Can You Legally Record A Phone Call? Depends If You Are In Iowa Or Illinois.
The river that divides the Quad Cities creates more than some slowdowns on bridges every now and then. It also means completely different sets of laws for Quad Citizens based on what side of the bridge they are on.
In the case of recording a phone call or in-person conversation, it's again, different on both sides of the river.
We just want to capture your excitement!
Pretty much every day we hook you up with something. Cash. Tickets. Gift cards. We're always rewarding you for listening by giving you things. And when you call in to win, we want to record your phone call so we can share with the Quad Cities how excited you are that you just won something cool.
But, can we record our conversation? Townsquare Media Quad Cities is located at 1229 Brady Street in Davenport Iowa. So yes, yes we can.
Recording conversations in Iowa.
The majority of the country follows the Federal guidelines for recording conversations including phone conversations. Federal law requires one-party consent. This means you can record a phone call as long as you are a part of the conversation. Even if you are not a part of the conversation but one person in the conversation gives you consent to record the call you still can as well.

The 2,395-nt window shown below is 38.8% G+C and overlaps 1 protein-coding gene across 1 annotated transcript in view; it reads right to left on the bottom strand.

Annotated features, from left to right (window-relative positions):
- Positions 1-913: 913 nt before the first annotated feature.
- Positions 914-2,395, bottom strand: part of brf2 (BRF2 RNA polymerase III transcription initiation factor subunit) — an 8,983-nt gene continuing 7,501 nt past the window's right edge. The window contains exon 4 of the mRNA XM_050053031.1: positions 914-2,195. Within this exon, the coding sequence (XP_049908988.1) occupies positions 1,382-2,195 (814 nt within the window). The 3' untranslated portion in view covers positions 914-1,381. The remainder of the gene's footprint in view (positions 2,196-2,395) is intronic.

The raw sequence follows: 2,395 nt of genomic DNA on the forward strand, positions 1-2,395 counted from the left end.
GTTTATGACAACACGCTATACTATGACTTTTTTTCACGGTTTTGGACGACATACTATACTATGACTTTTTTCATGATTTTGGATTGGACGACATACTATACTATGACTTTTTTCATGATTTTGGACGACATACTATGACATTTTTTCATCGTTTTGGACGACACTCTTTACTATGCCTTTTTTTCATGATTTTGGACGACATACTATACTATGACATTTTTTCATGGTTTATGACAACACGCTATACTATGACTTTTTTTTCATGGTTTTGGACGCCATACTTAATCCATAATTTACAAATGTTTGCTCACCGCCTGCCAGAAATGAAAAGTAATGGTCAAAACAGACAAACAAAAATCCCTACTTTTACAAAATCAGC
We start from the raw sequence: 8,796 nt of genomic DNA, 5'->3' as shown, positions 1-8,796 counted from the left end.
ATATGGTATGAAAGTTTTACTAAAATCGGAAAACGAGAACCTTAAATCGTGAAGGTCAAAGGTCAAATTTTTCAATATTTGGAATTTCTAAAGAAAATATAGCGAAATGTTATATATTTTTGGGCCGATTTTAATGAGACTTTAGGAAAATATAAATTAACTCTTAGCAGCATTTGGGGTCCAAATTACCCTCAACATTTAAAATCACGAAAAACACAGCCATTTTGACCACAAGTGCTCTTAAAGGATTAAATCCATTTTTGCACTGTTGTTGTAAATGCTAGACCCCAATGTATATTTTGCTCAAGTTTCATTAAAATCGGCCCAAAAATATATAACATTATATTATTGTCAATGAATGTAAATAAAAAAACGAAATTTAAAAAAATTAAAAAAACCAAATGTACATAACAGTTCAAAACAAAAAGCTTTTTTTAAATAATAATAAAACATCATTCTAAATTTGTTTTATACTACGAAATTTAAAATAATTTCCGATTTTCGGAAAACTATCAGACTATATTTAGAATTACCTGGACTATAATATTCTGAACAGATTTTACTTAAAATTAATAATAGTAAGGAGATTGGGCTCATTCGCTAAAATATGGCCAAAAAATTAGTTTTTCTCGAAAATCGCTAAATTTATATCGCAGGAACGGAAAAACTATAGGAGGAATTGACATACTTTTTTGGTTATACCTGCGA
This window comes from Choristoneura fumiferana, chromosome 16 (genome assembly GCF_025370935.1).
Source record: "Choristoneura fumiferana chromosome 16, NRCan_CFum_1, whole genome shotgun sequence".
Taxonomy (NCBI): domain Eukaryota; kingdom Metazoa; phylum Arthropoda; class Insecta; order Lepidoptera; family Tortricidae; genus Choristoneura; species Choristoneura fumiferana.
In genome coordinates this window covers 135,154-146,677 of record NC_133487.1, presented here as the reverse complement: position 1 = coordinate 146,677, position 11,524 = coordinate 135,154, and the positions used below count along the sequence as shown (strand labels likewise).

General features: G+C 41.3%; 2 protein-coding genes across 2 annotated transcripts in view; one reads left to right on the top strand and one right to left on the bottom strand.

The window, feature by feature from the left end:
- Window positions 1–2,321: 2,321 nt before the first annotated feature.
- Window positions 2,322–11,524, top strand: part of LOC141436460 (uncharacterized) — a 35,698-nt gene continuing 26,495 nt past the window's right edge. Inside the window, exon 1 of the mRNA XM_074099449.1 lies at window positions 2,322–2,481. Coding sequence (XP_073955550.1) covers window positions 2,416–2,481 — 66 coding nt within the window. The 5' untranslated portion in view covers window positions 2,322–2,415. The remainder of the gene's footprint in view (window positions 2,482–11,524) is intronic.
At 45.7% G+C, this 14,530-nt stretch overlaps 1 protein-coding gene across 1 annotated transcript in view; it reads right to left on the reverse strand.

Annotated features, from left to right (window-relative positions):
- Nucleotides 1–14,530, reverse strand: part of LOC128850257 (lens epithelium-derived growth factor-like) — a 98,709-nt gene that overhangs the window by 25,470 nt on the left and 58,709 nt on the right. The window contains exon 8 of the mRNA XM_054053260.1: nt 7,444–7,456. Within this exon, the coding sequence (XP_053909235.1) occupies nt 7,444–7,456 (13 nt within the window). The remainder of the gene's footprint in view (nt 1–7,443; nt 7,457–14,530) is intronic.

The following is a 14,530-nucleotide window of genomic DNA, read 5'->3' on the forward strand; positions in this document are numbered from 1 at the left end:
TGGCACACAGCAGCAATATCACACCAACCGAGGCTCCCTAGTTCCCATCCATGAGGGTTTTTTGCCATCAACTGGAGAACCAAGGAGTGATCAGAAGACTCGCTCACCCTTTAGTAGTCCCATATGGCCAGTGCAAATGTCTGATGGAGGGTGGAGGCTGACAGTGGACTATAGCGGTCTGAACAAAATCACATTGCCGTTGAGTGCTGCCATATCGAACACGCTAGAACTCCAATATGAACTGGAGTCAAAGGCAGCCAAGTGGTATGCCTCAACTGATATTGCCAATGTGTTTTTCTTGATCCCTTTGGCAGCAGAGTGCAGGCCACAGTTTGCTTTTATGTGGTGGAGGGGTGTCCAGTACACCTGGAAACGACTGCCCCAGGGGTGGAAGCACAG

Iowa specifically states:
Under the state eavesdropping statute, it is a serious misdemeanor to record an oral, telephone, or other communication without the consent of at least one party. The state wiretapping law provides that it is a felony to intercept or record any oral, wire, or electronic communication without the consent of at least one party.
Recording conversations in Illinois.
There are 15 states in America that go beyond the Federal Law for recording conversations. One of them is Illinois. According to Justia.com Illinois requires both parties to consent.
The Illinois eavesdropping statute formerly required all parties to consent to the recording of any conversation or communication, or potentially face felony charges and/or civil liability. In 2014 the Illinois Supreme Court declared the law overly broad and unconstitutional. The statute was amended later that year to allow recording in public places, but still requires all parties to consent to recording conversations where there is a reasonable expectation of privacy.
720 ILCS § 5/14-2 (definition), § 5/14-4 (penalty), § 5/14- 6 (civil damages), People v. Clark, 6 N.E.3d 154 (Ill. 2014)
So if you want to record your conversation invite them to dinner in Davenport. And when you call in to win something from us...be excited about it. Because we will record it to share with the rest of the Quad Cities how excited you were to win!